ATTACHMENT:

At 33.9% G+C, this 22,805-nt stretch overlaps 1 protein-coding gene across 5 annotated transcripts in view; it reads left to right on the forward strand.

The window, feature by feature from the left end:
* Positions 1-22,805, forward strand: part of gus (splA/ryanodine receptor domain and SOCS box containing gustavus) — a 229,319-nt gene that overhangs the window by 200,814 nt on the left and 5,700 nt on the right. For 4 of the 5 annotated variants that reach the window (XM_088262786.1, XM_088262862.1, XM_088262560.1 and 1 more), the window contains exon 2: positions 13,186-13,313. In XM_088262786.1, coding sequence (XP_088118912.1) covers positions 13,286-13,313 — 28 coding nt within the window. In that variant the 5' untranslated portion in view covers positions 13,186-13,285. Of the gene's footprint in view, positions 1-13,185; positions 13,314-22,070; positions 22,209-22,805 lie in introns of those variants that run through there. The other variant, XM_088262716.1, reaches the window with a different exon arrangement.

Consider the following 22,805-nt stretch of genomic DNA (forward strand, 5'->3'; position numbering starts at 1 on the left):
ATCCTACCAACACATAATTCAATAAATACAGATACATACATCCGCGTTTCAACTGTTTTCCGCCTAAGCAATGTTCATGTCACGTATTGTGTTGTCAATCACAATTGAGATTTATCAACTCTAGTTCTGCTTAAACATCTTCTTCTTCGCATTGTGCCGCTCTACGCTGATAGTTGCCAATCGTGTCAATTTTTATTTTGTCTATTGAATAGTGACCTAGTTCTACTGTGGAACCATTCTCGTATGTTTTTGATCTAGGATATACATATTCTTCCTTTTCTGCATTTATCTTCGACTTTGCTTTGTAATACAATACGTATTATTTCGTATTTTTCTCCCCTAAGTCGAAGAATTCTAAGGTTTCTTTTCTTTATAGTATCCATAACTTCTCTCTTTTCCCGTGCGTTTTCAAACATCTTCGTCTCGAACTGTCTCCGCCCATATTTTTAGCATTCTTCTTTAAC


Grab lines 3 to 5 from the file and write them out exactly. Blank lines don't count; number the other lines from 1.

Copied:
* Positions 1-22,805, forward strand: part of gus (splA/ryanodine receptor domain and SOCS box containing gustavus) — a 229,319-nt gene that overhangs the window by 200,814 nt on the left and 5,700 nt on the right. For 4 of the 5 annotated variants that reach the window (XM_088262786.1, XM_088262862.1, XM_088262560.1 and 1 more), the window contains exon 2: positions 13,186-13,313. In XM_088262786.1, coding sequence (XP_088118912.1) covers positions 13,286-13,313 — 28 coding nt within the window. In that variant the 5' untranslated portion in view covers positions 13,186-13,285. Of the gene's footprint in view, positions 1-13,185; positions 13,314-22,070; positions 22,209-22,805 lie in introns of those variants that run through there. The other variant, XM_088262716.1, reaches the window with a different exon arrangement.

Consider the following 22,805-nt stretch of genomic DNA (forward strand, 5'->3'; position numbering starts at 1 on the left):
ATCCTACCAACACATAATTCAATAAATACAGATACATACATCCGCGTTTCAACTGTTTTCCGCCTAAGCAATGTTCATGTCACGTATTGTGTTGTCAATCACAATTGAGATTTATCAACTCTAGTTCTGCTTAAACATCTTCTTCTTCGCATTGTGCCGCTCTACGCTGATAGTTGCCAATCGTGTCAATTTTTATTTTGTCTATTGAATAGTGACCTAGTTCTACTGTGGAACCATTCTCGTATGTTTTTGATCTAGGATATACATATTCTTCCTTTTCTGCATTTATCTTCGACTTTGCTTTGTAATACAATACGTATTATTTCGTATTTTTCTCCCCTAAGTCGAAGAATTCTAAGGTTTCTTTTCTTTATAGTATCCATAACTTCTCTCTTTTCCCGTGCGTTTTCAAACATCTTCGTCTCGAACTGTCTCCGCCCATATTTTTAGCATTCTTCTTTAAC